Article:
How they handle the inner presence of Evan and Isaiah Mobley will be interesting to see. The brothers are a threat so far: Isaiah is averaging 16 points and 6.5 rebounds and Evan is averaging 13.5 points, 12 rebounds and three blocks per game so far. They also allowed their opponents to make only 13 of 48 shots from beyond the arc.
Oregon has no clear answer for the Mobles inside, as evidenced by the Trojans’ 72-58 takedown in February. What they learned from that game and how they apply it here will be something to keep an eye on.
I think the Oregon team is really starting to come together now, Lappas said. Will Richardson is back in the mix, he was out for half a season, now he is back in the mix. This is another Oregon team. They can’t really compete internally in this game. USC’s team is a lot like Florida’s defensively: they’re big, they’re huge in the lane. But I think the problem for USC is that they have to start keeping these guys.
(4) Florida State vs. (1) Michigan State 5:00 PM Sunday, March 28 on CBS
The Seminoles’ defense carried the first two wins of the tournament against UNC-Greensboro and Colorado. In those two games, they allowed opponents to average 53.5 points, shot 25 percent from three-point range and committed 13 turnovers. But the crime hasn’t woken up yet. They shot 0-for-9 from 3 against UNCG and then 6-for-17 against Colorado.
It won’t be enough against Michigan. The Wolverines have allowed just seven three-pointers in the first two games, and opponents haven’t shot well from inside the arc either, with just 37.5 percent. The Seminoles will need to match their form from the regular season (38.2 percent 3-point shooting) to have a chance to beat the number one seed in the region.
I don’t think this is a good game for Florida State for one major reason. It was a great team of shot blockers and
They are very good at defending two-point shots, but they can’t really do anything against Hunter Dickinson, who is a very good inside player, a post player who can pass, Lappas said.
Michigan was able to handle the loss of Isaiah Leber with a broken leg without much trouble, thanks to the combined efforts of Eli Brooks and Chondy Brown. In Monday’s win over LSU, the duo combined for 42 points, seven rebounds and eight assists while making 8-15 three-pointers. Brooks and Brown more than made up for the lack of livers there. The question now is whether they can do the same against a Seminoles defense that is much better than the Tigers.
Leavers obviously hasn’t missed yet, but you have to assume it will happen at some point, Lappas said. The only one I’m worried about at Michigan is Mike Smith because he’s small. He’s a very good player, but he’s only 6-foot-4, and Florida State’s guards are very tall. But I think this Michigan team is very strong on both sides, and I think Florida State will have a hard time scoring.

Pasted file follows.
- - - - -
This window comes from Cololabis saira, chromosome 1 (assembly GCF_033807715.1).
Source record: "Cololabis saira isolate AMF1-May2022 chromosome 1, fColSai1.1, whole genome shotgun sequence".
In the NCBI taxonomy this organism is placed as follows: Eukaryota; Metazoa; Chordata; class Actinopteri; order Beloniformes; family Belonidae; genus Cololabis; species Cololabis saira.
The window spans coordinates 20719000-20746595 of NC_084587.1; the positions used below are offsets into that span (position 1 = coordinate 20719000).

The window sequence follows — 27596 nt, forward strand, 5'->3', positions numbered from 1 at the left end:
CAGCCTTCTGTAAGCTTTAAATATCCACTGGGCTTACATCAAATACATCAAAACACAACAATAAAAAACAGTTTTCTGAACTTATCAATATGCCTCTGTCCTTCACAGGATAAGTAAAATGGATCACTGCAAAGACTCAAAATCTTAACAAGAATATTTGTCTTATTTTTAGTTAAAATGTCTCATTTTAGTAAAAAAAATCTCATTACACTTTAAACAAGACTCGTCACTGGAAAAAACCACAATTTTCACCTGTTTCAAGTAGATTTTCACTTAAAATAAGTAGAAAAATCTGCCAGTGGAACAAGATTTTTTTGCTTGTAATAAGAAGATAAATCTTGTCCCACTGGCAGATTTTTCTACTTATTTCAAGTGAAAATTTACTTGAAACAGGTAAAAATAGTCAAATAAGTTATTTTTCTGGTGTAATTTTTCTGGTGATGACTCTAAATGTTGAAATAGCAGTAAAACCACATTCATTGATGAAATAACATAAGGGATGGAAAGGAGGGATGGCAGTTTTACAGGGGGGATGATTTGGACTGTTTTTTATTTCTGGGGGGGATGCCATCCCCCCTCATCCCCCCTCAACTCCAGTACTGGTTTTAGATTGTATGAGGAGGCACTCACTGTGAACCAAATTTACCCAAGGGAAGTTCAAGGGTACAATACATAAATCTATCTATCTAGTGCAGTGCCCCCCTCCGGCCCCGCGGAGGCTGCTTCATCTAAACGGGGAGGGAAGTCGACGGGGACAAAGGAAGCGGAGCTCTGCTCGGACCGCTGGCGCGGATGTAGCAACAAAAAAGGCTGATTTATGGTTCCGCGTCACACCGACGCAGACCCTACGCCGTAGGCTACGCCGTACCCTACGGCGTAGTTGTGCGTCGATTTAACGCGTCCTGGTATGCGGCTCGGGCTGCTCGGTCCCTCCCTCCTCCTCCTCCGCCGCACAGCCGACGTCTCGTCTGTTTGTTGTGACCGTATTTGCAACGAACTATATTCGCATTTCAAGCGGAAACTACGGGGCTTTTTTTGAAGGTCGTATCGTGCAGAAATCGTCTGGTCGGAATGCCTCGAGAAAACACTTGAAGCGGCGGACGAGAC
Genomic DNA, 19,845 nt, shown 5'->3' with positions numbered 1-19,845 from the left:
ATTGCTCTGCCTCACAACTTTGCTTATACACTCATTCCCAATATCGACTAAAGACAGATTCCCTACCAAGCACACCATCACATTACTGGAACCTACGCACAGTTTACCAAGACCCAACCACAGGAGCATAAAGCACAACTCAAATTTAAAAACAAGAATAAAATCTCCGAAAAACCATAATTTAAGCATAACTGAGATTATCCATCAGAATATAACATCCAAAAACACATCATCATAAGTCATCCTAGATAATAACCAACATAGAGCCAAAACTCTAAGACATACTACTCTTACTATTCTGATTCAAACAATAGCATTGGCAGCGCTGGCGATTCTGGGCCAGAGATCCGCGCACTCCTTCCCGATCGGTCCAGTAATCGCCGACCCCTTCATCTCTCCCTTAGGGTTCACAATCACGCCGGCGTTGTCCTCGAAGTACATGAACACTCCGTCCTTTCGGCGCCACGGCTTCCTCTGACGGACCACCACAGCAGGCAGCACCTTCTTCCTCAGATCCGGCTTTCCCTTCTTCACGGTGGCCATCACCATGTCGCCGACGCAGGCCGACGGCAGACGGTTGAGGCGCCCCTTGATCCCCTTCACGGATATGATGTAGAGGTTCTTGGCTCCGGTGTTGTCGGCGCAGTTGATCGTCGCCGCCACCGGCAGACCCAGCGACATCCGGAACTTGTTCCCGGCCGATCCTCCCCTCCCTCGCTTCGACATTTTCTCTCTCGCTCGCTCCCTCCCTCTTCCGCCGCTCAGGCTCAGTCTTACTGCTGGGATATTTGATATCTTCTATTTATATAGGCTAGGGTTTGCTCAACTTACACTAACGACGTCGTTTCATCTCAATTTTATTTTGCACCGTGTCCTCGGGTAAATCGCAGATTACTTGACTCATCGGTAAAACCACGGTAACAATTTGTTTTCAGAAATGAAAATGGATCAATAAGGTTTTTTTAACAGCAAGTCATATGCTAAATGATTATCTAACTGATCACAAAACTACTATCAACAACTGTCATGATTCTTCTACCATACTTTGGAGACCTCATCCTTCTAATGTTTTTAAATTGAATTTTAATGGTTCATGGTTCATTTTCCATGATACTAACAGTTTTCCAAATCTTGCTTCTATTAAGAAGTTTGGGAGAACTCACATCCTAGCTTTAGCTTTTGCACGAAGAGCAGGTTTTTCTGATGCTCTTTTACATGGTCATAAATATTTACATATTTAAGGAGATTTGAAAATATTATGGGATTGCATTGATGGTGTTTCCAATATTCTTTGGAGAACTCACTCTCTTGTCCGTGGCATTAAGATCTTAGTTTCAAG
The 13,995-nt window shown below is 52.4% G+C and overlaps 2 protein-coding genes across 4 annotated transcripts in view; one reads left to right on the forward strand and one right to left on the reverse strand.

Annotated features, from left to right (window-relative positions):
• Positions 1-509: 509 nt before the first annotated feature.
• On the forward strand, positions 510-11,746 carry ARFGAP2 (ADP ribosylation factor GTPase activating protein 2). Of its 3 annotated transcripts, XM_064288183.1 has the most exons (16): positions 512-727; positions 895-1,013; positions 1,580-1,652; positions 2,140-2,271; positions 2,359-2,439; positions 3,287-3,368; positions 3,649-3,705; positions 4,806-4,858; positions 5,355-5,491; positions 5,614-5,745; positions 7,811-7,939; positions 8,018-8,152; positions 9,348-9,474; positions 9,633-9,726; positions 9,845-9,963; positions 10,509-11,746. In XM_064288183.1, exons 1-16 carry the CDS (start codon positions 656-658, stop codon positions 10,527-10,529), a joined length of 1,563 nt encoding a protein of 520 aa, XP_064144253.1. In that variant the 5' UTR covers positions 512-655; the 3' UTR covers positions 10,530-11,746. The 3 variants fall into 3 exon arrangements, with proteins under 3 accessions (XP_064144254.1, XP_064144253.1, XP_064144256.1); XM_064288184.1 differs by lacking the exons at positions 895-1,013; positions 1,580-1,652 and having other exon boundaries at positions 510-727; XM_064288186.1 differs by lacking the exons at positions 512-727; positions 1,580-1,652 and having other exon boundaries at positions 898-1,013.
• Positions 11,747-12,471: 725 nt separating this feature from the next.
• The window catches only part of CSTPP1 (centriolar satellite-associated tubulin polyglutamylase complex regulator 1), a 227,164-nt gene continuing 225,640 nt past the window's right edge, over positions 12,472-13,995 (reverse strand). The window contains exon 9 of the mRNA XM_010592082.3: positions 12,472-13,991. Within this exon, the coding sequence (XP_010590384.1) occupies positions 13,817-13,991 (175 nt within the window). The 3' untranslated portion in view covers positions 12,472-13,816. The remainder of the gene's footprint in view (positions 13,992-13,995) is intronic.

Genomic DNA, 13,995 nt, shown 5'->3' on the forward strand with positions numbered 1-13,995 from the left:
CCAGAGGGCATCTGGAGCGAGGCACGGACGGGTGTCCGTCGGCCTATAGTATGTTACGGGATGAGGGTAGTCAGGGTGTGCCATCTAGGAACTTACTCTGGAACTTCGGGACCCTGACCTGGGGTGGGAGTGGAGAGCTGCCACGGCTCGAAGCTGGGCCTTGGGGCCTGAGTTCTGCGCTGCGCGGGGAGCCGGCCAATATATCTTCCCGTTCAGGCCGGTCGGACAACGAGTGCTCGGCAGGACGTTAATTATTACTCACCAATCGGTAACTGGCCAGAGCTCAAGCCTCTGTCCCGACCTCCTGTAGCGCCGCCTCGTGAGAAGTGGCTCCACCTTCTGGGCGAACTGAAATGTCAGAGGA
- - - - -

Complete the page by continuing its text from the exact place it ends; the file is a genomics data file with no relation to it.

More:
(11) UCLA vs. (2) Alabama 19-15. Sunday 28.3. TBS
The Bruins are the last team to move from the First Four to the Sweet 16. We’ve already seen that extra play has been an advantage for teams in this 11-team bracket, and it certainly feels that way. Mick Cronin’s team lost in overtime to Michigan State before beating BYU and ending Abilene Christian’s hopes. They did so with a combination of three-point shooting and defense (42.8% vs. 24%), while taking care of the ball (18 turnovers overall).
But now they face an Alabama team that ranks third in defensive efficiency and can give the Bruins trouble (30% 3-point shots against them). The Tide’s shooting was inconsistent: they made just five three-pointers against Iona before exploding for 16 shots against Maryland. The question is which version of Tide’s offense will be on display Sunday. Is it a group of shooters with their lights off? Or the one who fought with Jonah on the field?
Alabama thrives on making throws in transition on defense, Lappas said. And it’s not total pressure. That’s half the defense, but they force a lot of steals, a lot of turnovers, and that’s where they get those three-pointers in transition. If you let them shoot three-pointers in the half court, which I think Mick Cronin will let them do, those baskets are not the same.
UCLA plays at one of the slowest paces in the country (337th adjusted KenPom time), and they’ll need every bit of that mid-range performance here.
BIG NEWS: Loyola is two wins away from repeating its historic run to the NCAA Final Four.
Another key to consider here. Free throw. UCLA has made just 9-of-16 and 6-of-13 in its last two games, while Alabama made 13-of-23 against Iona and made all 10 of its field goals Monday. The further we get in the tournament, the more mistakes in shooting can mean the difference between going through or going home.